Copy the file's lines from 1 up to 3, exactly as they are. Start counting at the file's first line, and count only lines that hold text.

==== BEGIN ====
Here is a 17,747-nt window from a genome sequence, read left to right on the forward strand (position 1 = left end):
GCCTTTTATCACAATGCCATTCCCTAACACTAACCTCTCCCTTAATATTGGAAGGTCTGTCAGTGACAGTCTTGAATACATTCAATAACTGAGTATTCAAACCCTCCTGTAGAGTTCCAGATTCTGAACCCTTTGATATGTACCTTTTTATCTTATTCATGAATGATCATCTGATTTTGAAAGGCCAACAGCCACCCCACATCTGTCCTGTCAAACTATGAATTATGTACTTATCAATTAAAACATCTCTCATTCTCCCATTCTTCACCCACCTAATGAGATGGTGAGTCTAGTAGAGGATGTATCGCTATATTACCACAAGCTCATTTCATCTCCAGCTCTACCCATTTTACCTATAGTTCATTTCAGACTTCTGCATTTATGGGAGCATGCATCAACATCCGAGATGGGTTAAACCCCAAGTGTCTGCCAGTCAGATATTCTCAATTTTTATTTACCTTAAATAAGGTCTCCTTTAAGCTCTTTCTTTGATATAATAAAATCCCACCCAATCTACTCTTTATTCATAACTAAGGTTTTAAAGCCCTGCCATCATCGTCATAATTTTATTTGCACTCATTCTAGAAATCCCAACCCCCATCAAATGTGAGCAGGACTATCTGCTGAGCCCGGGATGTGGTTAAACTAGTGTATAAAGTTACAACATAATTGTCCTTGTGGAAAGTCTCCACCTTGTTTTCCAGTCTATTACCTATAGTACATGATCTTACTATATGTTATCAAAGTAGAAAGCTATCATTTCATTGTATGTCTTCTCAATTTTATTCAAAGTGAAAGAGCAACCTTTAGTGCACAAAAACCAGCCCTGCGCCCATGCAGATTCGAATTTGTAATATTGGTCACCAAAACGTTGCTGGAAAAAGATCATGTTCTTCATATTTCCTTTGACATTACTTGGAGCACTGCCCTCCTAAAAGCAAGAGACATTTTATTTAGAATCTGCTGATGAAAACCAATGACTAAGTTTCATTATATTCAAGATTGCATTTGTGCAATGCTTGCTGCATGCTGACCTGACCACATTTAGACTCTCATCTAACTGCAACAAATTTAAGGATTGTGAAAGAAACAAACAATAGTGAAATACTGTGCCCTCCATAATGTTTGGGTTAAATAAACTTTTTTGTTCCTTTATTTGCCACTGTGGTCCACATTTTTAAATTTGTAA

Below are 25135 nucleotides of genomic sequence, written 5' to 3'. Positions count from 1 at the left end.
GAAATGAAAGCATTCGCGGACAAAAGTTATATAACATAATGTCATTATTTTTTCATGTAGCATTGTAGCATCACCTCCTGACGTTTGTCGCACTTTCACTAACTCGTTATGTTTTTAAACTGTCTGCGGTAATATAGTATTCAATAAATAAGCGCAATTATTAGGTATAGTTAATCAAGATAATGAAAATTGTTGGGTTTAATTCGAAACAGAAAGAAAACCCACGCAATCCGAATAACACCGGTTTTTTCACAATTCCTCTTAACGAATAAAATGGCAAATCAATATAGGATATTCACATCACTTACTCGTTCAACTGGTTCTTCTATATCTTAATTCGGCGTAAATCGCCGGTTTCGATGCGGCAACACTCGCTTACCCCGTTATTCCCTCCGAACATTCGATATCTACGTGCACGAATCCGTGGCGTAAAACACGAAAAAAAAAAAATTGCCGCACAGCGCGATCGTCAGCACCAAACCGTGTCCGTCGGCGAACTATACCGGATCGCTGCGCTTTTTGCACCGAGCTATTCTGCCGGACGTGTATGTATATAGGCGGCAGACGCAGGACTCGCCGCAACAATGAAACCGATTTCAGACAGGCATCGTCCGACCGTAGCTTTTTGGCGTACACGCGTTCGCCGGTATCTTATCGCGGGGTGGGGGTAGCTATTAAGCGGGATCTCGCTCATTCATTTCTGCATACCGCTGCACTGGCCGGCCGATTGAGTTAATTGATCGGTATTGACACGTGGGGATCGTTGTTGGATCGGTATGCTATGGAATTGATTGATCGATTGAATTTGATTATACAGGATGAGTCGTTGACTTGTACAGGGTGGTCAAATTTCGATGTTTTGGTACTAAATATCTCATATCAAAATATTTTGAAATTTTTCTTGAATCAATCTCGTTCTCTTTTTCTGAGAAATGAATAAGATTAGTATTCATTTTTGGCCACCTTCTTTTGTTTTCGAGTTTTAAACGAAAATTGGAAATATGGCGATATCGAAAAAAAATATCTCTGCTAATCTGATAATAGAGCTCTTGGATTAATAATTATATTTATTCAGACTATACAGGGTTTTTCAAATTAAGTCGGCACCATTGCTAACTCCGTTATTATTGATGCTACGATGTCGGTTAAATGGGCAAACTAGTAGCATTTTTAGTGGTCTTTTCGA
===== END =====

Here is a 17,747-nt window from a genome sequence, read left to right on the forward strand (position 1 = left end):
GCCTTTTATCACAATGCCATTCCCTAACACTAACCTCTCCCTTAATATTGGAAGGTCTGTCAGTGACAGTCTTGAATACATTCAATAACTGAGTATTCAAACCCTCCTGTAGAGTTCCAGATTCTGAACCCTTTGATATGTACCTTTTTATCTTATTCATGAATGATCATCTGATTTTGAAAGGCCAACAGCCACCCCACATCTGTCCTGTCAAACTATGAATTATGTACTTATCAATTAAAACATCTCTCATTCTCCCATTCTTCACCCACCTAATGAGATGGTGAGTCTAGTAGAGGATGTATCGCTATATTACCACAAGCTCATTTCATCTCCAGCTCTACCCATTTTACCTATAGTTCATTTCAGACTTCTGCATTTATGGGAGCATGCATCAACATCCGAGATGGGTTAAACCCCAAGTGTCTGCCAGTCAGATATTCTCAATTTTTATTTACCTTAAATAAGGTCTCCTTTAAGCTCTTTCTTTGATATAATAAAATCCCACCCAATCTACTCTTTATTCATAACTAAGGTTTTAAAGCCCTGCCATCATCGTCATAATTTTATTTGCACTCATTCTAGAAATCCCAACCCCCATCAAATGTGAGCAGGACTATCTGCTGAGCCCGGGATGTGGTTAAACTAGTGTATAAAGTTACAACATAATTGTCCTTGTGGAAAGTCTCCACCTTGTTTTCCAGTCTATTACCTATAGTACATGATCTTACTATATGTTATCAAAGTAGAAAGCTATCATTTCATTGTATGTCTTCTCAATTTTATTCAAAGTGAAAGAGCAACCTTTAGTGCACAAAAACCAGCCCTGCGCCCATGCAGATTCGAATTTGTAATATTGGTCACCAAAACGTTGCTGGAAAAAGATCATGTTCTTCATATTTCCTTTGACATTACTTGGAGCACTGCCCTCCTAAAAGCAAGAGACATTTTATTTAGAATCTGCTGATGAAAACCAATGACTAAGTTTCATTATATTCAAGATTGCATTTGTGCAATGCTTGCTGCATGCTGACCTGACCACATTTAGACTCTCATCTAACTGCAACAAATTTAAGGATTGTGAAAGAAACAAACAATAGTGAAATACTGTGCCCTCCATAATGTTTGGGTTAAATAAACTTTTTTGTTCCTTTATTTGCCACTGTGGTCCACATTTTTAAATTTGTAA

Below are 25135 nucleotides of genomic sequence, written 5' to 3'. Positions count from 1 at the left end.